“There are thousands of jobs in the world, and people who become designers generally do so because they want to,” he reflects. “We get to do what we love as a profession, and that’s a true gift – you should never take it for granted. After all, you never know where your next project will come from and who will bring it to you. It’s always important to be kind to people, to not burn bridges and to keep your ego in check.”
Over the years, Larson developed such a strong network that when he went out on his own, project work managed to find him: “In advertising, people jump companies quite a bit, so, for example, art directors and creative directors I’d worked with at Arnold [an advertising agency headquartered in Boston] were now at different companies, and they brought me in as a freelancer to help out with their design and branding projects. The fact that I practice both illustration and design also helped, in that I could take on projects in both fields as opposed to just one or the other.”
So where does Larson find his inspiration before landing a job? “Primarily music, but sources range from fashion and art to nature, science and technology. I have the same love for antiquities as I do for contemporary pop culture,” he says. “Often the things that inspire me the most are completely unrelated to my current assignments, but bringing new ideas to those projects makes them all the more interesting. Keeping an open mind lets you see inspiration everywhere.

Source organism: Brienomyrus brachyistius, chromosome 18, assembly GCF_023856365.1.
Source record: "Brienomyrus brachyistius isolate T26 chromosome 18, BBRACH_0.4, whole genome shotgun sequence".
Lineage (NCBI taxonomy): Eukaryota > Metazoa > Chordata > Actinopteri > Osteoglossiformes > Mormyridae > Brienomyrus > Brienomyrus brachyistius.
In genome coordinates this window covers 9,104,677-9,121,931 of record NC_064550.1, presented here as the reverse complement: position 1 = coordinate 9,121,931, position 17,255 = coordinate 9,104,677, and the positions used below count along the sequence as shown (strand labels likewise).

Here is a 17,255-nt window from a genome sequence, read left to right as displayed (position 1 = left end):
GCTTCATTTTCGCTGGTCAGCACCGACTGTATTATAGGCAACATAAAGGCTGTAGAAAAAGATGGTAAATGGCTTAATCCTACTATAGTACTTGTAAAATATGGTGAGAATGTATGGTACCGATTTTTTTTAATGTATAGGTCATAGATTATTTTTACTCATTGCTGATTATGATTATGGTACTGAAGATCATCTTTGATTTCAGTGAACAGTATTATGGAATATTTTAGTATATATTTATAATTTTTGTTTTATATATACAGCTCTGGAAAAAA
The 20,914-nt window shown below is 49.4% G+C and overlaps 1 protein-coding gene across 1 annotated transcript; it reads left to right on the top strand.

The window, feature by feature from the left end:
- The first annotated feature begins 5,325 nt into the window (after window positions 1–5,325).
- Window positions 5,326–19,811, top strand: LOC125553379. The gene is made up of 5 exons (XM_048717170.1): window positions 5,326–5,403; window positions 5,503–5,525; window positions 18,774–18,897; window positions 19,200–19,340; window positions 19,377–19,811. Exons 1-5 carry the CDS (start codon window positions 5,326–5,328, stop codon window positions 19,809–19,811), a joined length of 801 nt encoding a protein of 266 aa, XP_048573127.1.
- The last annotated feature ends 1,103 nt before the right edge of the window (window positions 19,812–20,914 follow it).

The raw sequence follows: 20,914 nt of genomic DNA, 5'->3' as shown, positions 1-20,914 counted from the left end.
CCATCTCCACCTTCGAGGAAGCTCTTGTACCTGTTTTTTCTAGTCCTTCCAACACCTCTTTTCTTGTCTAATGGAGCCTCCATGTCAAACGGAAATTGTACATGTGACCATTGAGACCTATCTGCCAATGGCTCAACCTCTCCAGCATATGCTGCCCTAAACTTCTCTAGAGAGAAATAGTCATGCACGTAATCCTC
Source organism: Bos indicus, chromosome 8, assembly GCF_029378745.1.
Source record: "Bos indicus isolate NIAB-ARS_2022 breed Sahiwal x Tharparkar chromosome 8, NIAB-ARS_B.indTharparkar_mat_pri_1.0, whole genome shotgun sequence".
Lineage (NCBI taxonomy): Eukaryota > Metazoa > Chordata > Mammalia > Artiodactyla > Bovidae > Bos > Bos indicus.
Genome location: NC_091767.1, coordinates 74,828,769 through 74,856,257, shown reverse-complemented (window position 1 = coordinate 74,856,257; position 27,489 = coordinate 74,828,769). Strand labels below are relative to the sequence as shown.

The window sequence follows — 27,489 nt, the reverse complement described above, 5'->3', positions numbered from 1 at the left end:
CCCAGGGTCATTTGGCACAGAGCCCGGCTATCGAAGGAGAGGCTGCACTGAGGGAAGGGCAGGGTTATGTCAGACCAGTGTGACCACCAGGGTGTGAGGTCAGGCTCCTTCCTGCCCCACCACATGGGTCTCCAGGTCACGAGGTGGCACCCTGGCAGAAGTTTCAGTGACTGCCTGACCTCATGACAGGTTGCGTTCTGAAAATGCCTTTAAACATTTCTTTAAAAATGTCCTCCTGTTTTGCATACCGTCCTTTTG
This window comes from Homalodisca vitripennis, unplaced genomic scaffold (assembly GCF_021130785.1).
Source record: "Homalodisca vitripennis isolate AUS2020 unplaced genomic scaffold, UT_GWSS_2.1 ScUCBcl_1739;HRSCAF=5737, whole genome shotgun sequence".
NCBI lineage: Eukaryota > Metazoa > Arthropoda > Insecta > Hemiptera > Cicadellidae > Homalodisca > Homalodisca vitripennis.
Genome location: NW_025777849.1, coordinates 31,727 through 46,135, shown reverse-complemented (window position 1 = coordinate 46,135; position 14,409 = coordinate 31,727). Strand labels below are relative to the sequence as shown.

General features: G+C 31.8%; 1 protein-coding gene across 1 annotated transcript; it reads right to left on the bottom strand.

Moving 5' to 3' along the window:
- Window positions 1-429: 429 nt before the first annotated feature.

“If I were to categorise what I find most inspiring, I’d have to say the surreal,” he continues. “I’m most moved by things that tap into our subconscious and question what’s real, versus what’s perceived. I keep a massive collection of reference consisting of both electronic and analogue materials that I dive into at times for inspiration, but for the most part I try to let inspiration come from within. I believe the answers to everything already exist, and it’s our goal as artists to discover them, and evolve them into something substantive,” he explains.